Friday, November 14, 2014

RSS Goes Back Up!!

After two months of enormous effort by all concerned, RSS is looking better than ever!  In addition to the highly successful optical service (a long blog post to follow about that at some point...) which drove the project, the Tech Ops team's made full use of this opportunity to access any & every part of the instrument.

All mechanisms have been thoroughly overhauled & tested, CAD models were created for parts that weren't under config management & the baffling's been improved to beat down stray light & to help keep the instrument (& particularly the optics) as clean as possible.

The various mechanisms (including new etalon mounts, the waveplates, the slitmask magazine & the gratings) needed plenty of tweaking & testing before the lift could happen.  This stuff's hard enough to do on the ground, no point rushing to put everything back up, only to then discover that something wasn't right.

The guys have been relentless, working day & night for the past several days to make sure everything's ready & in great shape.  With that, a post-lunch launch was agreed to yesterday...

The instrument was rigged up at the tracker's 37 degree operational angle before being hoisted through the hatch with the dome crane.

This was all a bit too hard to watch for some thoroughly exhausted people...

Safely to the first floor!

& then up to the catwalk.

Time for a last good look at everything from above.

RSS hovers patiently above the hatch after hailing a telescope...

After 9 weeks & 3 days of major surgery & intensive care in the spectrometer room, the tracker must've been a most welcome sight for our prime focus imaging spectrograph (the instrument formerly known as PFIS).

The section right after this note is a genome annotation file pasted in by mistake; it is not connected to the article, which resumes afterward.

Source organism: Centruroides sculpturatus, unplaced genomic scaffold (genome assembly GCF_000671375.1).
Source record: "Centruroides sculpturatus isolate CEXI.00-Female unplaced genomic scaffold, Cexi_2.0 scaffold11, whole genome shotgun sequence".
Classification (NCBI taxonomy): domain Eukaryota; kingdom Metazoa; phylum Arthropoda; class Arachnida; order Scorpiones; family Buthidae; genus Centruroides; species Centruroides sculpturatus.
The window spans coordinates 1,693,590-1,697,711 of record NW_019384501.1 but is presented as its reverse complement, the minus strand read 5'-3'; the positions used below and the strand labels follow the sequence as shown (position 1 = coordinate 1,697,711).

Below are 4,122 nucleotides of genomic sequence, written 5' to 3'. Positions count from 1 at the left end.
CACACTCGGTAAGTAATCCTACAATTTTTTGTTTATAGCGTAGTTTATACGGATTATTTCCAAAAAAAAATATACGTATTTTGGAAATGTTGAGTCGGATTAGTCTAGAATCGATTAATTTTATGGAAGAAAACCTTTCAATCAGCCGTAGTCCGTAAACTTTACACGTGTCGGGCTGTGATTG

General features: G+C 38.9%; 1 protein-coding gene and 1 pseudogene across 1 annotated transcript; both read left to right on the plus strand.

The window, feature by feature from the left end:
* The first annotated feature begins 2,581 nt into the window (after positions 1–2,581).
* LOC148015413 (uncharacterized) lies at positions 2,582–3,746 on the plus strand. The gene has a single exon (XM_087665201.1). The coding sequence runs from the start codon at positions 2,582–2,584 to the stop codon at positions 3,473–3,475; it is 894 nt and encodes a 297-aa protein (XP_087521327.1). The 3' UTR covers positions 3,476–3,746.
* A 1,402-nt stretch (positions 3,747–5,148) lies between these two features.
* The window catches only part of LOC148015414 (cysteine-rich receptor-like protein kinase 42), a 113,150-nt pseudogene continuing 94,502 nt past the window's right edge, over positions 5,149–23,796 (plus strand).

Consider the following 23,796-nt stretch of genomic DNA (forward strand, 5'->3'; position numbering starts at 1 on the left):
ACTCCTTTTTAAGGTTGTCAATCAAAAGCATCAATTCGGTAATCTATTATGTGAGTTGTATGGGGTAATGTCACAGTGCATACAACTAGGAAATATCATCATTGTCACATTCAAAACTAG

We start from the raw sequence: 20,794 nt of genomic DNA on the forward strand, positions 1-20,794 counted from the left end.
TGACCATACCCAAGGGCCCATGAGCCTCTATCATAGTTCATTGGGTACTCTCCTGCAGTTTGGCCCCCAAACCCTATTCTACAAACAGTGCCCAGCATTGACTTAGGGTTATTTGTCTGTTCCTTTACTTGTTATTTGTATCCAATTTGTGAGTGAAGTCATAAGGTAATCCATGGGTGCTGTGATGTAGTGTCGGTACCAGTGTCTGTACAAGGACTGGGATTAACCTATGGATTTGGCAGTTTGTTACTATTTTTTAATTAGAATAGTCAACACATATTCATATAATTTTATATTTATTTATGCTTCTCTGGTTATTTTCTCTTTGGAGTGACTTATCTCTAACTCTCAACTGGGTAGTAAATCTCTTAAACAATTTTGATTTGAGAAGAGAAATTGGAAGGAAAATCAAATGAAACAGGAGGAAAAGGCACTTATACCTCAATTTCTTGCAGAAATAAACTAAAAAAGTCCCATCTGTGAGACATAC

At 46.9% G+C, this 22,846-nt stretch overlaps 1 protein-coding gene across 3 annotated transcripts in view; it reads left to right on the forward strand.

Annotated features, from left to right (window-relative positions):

Eben & his crew of lifters: Denville, Etienne, Timmy & Jono, + crane-man Nicolaas, took up their positions on the tracker & access platform.

Everyone guided her down very gently before fastening the bolts into the rho stage.

Securely down, the lifting gear could be removed...

Then the task of routing & connecting all the RSS cables, pneumatics, coolant pipes & other life-support back into & out of the rotating structure.

Earlier in the day, the HRS fibres had been stowed out of harm's way in a blue tube that was lashed to the outside of the rho ring (visible to the left of Eben's foot in the pic above).  With RSS back on, these could be fed back under the RSS frame, routed into the rotating structure & connected to the FIF.

What happened next is not hard to imagine...  A cold & hungry crew did what they needed to do!  Big thank you to Jupiter for still being willing to cook fantastic steaks after 10pm when the last of us arrived there!  

Don't be fooled by the date on the bottle - the lift happened on Thursday the 13th, the past few days have just been too busy to keep track of such details!  Pity about the bad weather that'll prevent on-sky testing for a couple of days, but stay tuned...

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